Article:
In Indiana, driving under the influence (DUI) is usually referred to as “operating while intoxicated” (OWI). Indiana’s OWI laws prohibit driving a vehicle:
with a blood alcohol concentration (BAC) of .08% or with any amount of a Schedule I or II controlled substance in the person’s body, or while intoxicated by alcohol or drugs.
Following an OWI arrest, an offender generally faces administrative (license-related) penalties and criminal penalties if convicted of OWI in court.
Administrative Penalties for a Second OWI in Indiana
Under Indiana’s implied consent law, the Bureau of Motor Vehicles (BMV) will suspend the license of any driver who’s arrested for OWI and fails or refuses to take a chemical test. Generally, a person fails a chemical test if the results indicate a BAC of .08% or more. If an offender has at least one previous OWI conviction, the suspension periods are:
- 180 days for a failed test, and
- Two years for refusing to submit to a test.
After an administrative suspension, the BMV will reinstate the person’s driving privileges if:
- OWI charge is dismissed, or
- A not guilty verdict for the OWI charge and the operator did not refuse to submit to a breathalyzer or a chemical test.
Specialized Driving Privileges
If the vehicle operator did not refuse a chemical test, the offender can obtain specialized driving privileges to drive during the mandatory period of suspension. Specialized driving privileges can be granted for 180 days to two and a half years and the offender is generally required to install an ignition interlock device (IID) in the vehicle.
All second OWI convictions in Indiana require a mandatory minimum sentence of five days in jail or 240 hours of community service.
Jail, Fines, and Community Service
A second OWI offense is a level 6 felony if the previous OWI conviction occurred within five years of the current OWI offense or the defendant. A level 6 felony carries a sentence of six months to two and one-half years in jail and a fine of up to $10,000. This applies if the following conditions exist:
- Driver is at least 21 years old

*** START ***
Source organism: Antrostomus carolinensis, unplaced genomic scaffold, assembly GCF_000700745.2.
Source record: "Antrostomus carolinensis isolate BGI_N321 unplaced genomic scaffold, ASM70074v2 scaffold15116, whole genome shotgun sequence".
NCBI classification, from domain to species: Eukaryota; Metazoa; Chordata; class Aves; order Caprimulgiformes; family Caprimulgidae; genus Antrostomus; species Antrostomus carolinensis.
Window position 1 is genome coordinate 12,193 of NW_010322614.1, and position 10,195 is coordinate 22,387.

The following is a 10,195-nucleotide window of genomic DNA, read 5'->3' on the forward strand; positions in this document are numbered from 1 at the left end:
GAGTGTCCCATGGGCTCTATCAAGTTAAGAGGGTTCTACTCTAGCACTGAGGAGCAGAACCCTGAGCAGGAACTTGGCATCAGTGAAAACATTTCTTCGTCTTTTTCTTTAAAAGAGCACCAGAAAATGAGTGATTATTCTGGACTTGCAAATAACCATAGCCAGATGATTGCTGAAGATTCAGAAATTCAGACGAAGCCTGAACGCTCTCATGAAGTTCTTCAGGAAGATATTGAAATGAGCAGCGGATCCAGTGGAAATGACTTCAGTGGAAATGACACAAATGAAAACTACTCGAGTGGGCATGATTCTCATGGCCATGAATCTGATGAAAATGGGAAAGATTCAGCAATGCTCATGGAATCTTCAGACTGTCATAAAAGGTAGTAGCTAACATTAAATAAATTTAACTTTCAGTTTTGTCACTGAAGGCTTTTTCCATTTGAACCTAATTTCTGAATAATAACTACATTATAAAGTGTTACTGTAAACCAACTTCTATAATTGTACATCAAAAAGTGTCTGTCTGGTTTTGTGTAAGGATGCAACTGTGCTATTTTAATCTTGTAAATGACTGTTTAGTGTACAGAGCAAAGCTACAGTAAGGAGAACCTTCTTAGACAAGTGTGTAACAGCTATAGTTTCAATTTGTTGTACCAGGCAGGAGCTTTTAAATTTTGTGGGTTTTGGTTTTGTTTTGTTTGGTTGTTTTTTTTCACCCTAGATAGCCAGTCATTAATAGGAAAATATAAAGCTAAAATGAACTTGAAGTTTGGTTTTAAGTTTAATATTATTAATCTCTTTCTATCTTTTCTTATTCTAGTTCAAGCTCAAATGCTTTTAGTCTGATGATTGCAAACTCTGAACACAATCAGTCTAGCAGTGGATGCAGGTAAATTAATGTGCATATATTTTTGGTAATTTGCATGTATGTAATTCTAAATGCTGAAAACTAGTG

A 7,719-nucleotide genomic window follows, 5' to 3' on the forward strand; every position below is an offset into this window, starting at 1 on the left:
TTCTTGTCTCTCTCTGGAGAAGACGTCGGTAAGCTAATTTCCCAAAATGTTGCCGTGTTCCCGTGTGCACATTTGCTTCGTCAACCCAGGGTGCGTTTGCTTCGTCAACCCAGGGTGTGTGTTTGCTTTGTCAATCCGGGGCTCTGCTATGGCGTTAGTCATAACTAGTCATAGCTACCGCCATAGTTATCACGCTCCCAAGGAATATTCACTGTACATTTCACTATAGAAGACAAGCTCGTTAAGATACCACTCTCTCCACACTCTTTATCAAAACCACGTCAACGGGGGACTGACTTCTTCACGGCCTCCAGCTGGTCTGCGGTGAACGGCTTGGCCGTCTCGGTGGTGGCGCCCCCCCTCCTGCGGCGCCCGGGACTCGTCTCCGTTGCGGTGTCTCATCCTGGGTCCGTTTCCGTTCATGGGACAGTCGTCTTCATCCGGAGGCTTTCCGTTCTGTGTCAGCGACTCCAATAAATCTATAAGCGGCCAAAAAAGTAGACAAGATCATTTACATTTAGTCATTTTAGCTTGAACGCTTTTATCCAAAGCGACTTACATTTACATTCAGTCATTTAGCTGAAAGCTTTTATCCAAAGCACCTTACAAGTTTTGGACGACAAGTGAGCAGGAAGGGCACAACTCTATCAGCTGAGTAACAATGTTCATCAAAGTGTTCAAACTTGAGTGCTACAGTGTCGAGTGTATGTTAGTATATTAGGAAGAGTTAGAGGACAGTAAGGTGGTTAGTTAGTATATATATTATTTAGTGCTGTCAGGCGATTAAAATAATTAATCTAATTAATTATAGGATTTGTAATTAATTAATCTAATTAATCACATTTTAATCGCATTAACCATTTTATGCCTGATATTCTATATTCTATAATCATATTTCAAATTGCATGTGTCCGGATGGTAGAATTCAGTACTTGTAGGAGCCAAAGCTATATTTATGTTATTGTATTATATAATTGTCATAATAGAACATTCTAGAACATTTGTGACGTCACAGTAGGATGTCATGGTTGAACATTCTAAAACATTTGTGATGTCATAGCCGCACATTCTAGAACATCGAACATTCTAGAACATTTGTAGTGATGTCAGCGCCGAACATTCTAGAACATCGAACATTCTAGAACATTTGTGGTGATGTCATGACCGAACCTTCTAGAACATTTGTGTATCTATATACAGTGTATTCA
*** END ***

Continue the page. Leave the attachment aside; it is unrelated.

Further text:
- Driver had a BAC of .15% or more or drove a vehicle in a manner that endangered another person, and
- Driver had a passenger under 18 years of age in the vehicle.
A second OWI conviction is a Level 5 felony if the defendant’s previous OWI conviction caused death or serious bodily injury. A level 5 felony carries a sentence of one to six years in jail and a maximum fine of $10,000.
All second OWI convictions require a minimum sentence of five days in jail or 240 hours of community service.
In addition to the administrative suspension discussed above, the court can impose a license suspension if the defendant is convicted of OWI. The suspension periods can be up to the maximum period of incarceration allowed for the offense. For a second OWI conviction, the suspension periods are:
- Six months to two and one-half years if the defendant is convicted of a level 6 felony OWI, and
- One to six years if the defendant is convicted of a level 5 felony OWI.
The time the offender’s license was administratively suspended for failing a chemical test is credited towards the court suspension. IF, a defendant whose license was suspended for refusing a chemical test is ineligible to receive credit towards the court suspension.
Specialized Driving Privileges
When a defendant’s license has been suspended by the court for an OWI conviction, the court can grant specialized driving privileges for at least 180 days and up to two and a half years. To obtain privileges, the defendant is generally required to install an Ignition Interlock Device in the vehicle.
Alcohol/Drug Assessment and Treatment
Second OWI offenders are required to undergo a drug and alcohol assessment to determine the appropriate follow-up requirements levied by the court. The defendant will be required to complete an alcohol or drug abuse treatment program.
Victim Impact Program
In Indiana, all OWI offenders are required to attend and pay for the costs of a victim impact program (VIP). Offenders must participate in a panel of speakers who have been affected by OWI drivers and visit one of the following:
- Emergency medical facility
- Coroner’s facility, or
- Chronic alcoholism treatment center
The purpose of DUI probation is to prevent future violations. Judges will impose rules regarding treatment for alcohol and drugs.
- You may not be allowed to enter bars or liquor stores. You may have to avoid restaurants that serve alcohol.
- You will be subject to random drug and alcohol testing.
- You may be required to install an ignition interlock device.
- You may have to report to a probation officer. This could be by phone or in person. The levels of probation contact will be dictated by the court.
- You may have to attend substance abuse classes.
- You may have to go to meetings.
- You may even have to go to an Intensive Outpatient treatment program or an Intensive Inpatient treatment program.